The Venerable John of the Ladder, following after the Apostle Paul, says in the Seventh Steps of The Ladder of Divine Ascent:

"Mourning according to God is sadness of soul and the disposition of a sorrowing heart, which ever madly seeks that for which it thirsts . . . Mourning is a golden spur in a soul which is stripped of all attachment and of all ties . . . Keep a firm hold of the blessed gladdening sorrow of holy compunction, and do not stop working at it until it raises you high above the things of this world, and presents you pure to Christ . . . The fruit of spurious compunction is self-esteem, and the fruit of praiseworthy compunction is consolation . . . When I consider the actual nature of compunction, I am amazed at how that which is called mourning and grief should contain joy and gladness interwoven within it, like honey in the comb."

Another great Christian ascetic, the Venerable Nilus of Sinai, speaks on this theme. In his work On Prayer; we read:

"Do not turn into a passion the means (provided) against the passions, lest thou stir to greater wrath Him Who gave thee this grace (that is, tears). While shedding tears over (their) sins, many have forgotten the purpose of tears and, having become frenzied, they have fallen away from the right path."

The saints, through the contemplation of nature and its phenomena, themselves learned spiritual mourning, faith, and piety. So, for example, did the Venerable Ephraim the Syrian.

"One day", he writes, "after rising very early, I went out with two brethren from the blessed city of Edessa; lifting up my eyes to heaven, which, like a pure mirror, gloriously shown upon the earth with stars, in wonder I said: If the stars shine with such glory, then will not the righteous and holy, who did the will of the Holy God, shine with the ineffable light of the Savior at that hour when the Lord cometh?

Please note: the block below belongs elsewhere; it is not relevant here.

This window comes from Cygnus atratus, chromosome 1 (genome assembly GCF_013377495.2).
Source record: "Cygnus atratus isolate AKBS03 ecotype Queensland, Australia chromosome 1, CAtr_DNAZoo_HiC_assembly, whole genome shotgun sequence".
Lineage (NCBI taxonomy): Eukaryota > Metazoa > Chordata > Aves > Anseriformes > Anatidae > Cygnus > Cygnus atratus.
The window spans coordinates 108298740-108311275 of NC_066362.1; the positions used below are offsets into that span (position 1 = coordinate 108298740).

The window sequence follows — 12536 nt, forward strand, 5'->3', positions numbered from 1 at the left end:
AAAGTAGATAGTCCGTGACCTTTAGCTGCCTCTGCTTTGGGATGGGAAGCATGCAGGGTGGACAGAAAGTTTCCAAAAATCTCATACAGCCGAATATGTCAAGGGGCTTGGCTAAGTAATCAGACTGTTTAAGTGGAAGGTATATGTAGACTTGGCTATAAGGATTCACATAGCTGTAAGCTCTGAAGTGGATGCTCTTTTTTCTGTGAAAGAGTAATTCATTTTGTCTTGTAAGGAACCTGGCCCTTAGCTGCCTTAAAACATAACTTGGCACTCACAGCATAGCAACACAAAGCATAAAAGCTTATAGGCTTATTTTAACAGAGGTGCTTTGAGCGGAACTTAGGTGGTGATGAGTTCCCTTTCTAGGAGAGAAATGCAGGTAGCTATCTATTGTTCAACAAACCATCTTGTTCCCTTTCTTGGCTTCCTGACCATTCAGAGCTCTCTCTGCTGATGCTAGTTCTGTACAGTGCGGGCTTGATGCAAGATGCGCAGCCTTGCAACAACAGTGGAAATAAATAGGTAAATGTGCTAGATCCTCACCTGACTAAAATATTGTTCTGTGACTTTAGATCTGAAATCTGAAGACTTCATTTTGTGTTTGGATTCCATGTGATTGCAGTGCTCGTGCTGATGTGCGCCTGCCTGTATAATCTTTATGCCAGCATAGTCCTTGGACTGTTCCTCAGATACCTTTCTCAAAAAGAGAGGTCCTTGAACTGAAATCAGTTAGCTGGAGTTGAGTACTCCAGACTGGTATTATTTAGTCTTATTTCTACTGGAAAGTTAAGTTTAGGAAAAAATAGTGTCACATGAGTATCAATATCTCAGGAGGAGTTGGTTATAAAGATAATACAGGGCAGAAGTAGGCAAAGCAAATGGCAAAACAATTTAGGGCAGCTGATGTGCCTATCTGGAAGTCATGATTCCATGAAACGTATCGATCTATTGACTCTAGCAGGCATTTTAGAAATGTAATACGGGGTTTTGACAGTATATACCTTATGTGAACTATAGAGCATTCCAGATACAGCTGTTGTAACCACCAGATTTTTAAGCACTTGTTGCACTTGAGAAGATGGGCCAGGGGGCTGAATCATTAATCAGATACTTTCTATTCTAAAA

But no sooner did I remember about the terrible advent of the Lord than my bones began to shake. My soul and body trembled; I began to weep with heartfelt pain and said, sighing: What will I, a sinner, prove to be at that terrible hour? How shall I stand before the throne of the Terrible Judge? How shall I, the dissipated, have a place with the perfect? How shall I, the fruitless, appear among the number of those who have brought forth fruits of righteousness?

Who will recognize me? The righteous will be in the bride chamber; the impious, in fire; the martyrs will show their wounds; the ascetics, their virtues; and what shall I show, besides my indolence and negligence?"

The Holy Fathers of the Church teach us to ask of the Lord the gift of tears, because without tears there can be no real repentance and cleansing of the soul. Penitential tears are a kind of second baptism that washes away every sin from a man=s soul. For much as after a violent burst of rain, says Saint John Chrysostom, there is a clear open sky; so likewise when tears are pouring down, a calm arises, and serenity, and the darkness that ensues on our sins quite disappears (Homily 6 on the Gospel according to Matthew). Mourning over sins, writes Saint Demetrius of Rostov, washes the soul, whitens every darkening, cleanses the conscience, enlightens the mind, loosens sinful bonds, and expiates the handwriting of iniquities.

Those who sorrow over their fallen condition and the sinful world will rejoice in the future age, according to the Savior's word: Verily, verily, I say unto you, that ye shall weep and lament, but the world shall rejoice: and ye shall be sorrowful, but your sorrow shall be turned into joy (John 16:20). Those who mourn in this life will rejoice in eternal life, for genuine, blessed joy--consolation is given only in the eternal abodes in God's Kingdom, for there, as it is said in the Revelation of John the Theologian, God shall wipe away all tears from their eyes; and there shall be no more death,, neither sorrow, nor crying, neither shall there be any more pain: for the former things are passed away (Revelation 21:4).

©Archpriest Victor Potapov